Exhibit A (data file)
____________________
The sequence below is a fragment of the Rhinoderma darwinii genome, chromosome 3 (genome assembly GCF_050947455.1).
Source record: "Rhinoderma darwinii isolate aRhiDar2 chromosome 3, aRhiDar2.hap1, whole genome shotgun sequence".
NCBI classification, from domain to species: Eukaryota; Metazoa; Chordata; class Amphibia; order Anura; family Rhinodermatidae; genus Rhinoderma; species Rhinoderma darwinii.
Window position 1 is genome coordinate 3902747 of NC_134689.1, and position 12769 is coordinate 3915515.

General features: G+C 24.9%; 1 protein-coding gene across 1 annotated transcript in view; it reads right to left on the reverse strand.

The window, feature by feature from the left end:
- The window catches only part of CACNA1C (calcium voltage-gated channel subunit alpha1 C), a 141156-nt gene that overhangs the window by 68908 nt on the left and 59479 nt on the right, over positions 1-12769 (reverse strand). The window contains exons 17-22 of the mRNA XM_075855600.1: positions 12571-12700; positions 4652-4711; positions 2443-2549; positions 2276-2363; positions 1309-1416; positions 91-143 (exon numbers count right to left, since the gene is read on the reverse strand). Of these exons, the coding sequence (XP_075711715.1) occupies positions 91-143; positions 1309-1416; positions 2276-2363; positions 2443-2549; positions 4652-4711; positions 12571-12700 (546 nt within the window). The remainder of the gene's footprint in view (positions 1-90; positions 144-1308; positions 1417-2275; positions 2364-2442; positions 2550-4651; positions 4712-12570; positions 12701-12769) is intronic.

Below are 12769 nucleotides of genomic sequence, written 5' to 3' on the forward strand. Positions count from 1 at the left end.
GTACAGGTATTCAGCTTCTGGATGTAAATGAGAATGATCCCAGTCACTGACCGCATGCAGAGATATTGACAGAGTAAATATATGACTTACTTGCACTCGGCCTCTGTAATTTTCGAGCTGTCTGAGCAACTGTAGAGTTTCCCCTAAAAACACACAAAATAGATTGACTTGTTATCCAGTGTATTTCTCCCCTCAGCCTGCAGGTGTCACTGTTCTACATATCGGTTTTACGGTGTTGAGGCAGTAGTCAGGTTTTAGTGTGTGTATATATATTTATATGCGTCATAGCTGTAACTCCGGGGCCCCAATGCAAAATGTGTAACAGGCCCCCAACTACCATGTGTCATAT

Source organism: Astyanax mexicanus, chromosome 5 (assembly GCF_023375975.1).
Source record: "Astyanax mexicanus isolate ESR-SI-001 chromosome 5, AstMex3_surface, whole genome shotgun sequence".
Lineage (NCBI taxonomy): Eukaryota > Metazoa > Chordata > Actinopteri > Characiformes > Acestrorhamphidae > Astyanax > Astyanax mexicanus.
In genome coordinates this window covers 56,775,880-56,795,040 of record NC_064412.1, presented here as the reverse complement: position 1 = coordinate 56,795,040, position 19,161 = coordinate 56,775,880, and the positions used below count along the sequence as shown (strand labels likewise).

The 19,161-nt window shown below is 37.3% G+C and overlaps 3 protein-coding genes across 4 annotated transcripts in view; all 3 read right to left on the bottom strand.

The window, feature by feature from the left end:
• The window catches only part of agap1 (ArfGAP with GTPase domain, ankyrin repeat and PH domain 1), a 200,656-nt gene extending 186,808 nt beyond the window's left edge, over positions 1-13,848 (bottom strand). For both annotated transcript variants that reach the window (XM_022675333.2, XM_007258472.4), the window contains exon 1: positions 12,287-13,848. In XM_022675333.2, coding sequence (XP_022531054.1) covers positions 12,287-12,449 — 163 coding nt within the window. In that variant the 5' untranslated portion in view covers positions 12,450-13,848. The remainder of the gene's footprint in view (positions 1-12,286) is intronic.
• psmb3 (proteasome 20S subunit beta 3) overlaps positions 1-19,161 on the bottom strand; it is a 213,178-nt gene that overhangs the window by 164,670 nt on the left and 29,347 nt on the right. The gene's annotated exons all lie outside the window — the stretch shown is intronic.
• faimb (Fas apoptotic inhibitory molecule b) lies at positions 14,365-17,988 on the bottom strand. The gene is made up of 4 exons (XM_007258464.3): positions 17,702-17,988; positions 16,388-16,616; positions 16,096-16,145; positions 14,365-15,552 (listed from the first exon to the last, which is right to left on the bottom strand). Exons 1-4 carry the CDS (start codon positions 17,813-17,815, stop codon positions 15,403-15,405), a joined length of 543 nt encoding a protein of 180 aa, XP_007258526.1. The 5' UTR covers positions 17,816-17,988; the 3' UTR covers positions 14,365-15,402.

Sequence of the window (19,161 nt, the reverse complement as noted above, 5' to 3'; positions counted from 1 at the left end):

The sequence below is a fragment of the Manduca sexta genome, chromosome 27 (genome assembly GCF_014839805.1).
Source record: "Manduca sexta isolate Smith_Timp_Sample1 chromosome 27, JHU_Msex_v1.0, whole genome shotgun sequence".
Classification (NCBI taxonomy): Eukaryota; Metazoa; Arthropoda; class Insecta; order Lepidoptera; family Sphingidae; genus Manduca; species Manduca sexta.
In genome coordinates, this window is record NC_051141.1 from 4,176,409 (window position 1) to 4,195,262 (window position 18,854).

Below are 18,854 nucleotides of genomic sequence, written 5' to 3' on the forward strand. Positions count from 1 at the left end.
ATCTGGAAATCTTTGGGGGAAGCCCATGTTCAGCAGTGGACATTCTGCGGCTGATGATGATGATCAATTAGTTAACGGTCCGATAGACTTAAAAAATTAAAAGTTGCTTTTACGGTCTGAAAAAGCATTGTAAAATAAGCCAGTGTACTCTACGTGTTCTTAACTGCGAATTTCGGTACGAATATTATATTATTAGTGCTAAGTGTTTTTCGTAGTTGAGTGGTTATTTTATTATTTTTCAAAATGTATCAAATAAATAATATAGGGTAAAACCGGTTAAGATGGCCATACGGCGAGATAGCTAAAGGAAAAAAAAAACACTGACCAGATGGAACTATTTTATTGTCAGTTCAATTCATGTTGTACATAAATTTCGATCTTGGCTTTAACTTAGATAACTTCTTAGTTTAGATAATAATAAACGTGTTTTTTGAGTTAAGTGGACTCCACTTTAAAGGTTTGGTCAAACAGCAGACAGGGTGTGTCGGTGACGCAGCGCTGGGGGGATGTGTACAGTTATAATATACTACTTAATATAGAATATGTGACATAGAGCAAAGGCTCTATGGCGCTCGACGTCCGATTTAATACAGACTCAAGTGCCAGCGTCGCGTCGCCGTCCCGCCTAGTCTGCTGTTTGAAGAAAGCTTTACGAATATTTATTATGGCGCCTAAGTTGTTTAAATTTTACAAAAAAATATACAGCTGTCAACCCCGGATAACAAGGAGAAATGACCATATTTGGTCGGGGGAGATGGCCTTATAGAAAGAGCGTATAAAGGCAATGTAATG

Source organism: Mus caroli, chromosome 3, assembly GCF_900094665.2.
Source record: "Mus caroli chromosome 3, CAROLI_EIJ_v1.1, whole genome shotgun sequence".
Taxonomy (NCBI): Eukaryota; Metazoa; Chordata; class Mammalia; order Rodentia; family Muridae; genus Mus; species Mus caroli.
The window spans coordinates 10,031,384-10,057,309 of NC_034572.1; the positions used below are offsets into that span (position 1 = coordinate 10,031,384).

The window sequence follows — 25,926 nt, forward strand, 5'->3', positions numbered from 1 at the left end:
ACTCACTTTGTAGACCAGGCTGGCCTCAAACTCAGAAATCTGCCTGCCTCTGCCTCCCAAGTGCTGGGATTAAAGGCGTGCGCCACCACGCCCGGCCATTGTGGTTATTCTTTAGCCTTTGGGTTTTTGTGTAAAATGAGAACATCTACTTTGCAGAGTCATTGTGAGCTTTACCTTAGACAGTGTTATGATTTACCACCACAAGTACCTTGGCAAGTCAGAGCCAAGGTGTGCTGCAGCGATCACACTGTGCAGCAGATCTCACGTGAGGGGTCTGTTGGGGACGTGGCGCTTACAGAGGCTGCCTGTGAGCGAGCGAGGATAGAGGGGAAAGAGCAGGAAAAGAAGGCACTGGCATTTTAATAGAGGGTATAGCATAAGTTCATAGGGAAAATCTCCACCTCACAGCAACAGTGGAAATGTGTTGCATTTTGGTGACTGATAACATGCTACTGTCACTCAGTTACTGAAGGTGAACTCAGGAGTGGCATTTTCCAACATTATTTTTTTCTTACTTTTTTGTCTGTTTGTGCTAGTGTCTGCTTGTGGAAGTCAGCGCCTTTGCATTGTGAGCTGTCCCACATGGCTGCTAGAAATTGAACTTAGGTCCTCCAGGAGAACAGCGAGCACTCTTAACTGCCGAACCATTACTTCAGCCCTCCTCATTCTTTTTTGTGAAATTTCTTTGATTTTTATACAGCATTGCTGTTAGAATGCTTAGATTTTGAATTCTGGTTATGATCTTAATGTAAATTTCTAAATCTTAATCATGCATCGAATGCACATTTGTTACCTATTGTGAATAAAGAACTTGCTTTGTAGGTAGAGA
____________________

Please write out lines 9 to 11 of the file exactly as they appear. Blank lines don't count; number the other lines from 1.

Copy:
GTACAGGTATTCAGCTTCTGGATGTAAATGAGAATGATCCCAGTCACTGACCGCATGCAGAGATATTGACAGAGTAAATATATGACTTACTTGCACTCGGCCTCTGTAATTTTCGAGCTGTCTGAGCAACTGTAGAGTTTCCCCTAAAAACACACAAAATAGATTGACTTGTTATCCAGTGTATTTCTCCCCTCAGCCTGCAGGTGTCACTGTTCTACATATCGGTTTTACGGTGTTGAGGCAGTAGTCAGGTTTTAGTGTGTGTATATATATTTATATGCGTCATAGCTGTAACTCCGGGGCCCCAATGCAAAATGTGTAACAGGCCCCCAACTACCATGTGTCATAT

Source organism: Astyanax mexicanus, chromosome 5 (assembly GCF_023375975.1).
Source record: "Astyanax mexicanus isolate ESR-SI-001 chromosome 5, AstMex3_surface, whole genome shotgun sequence".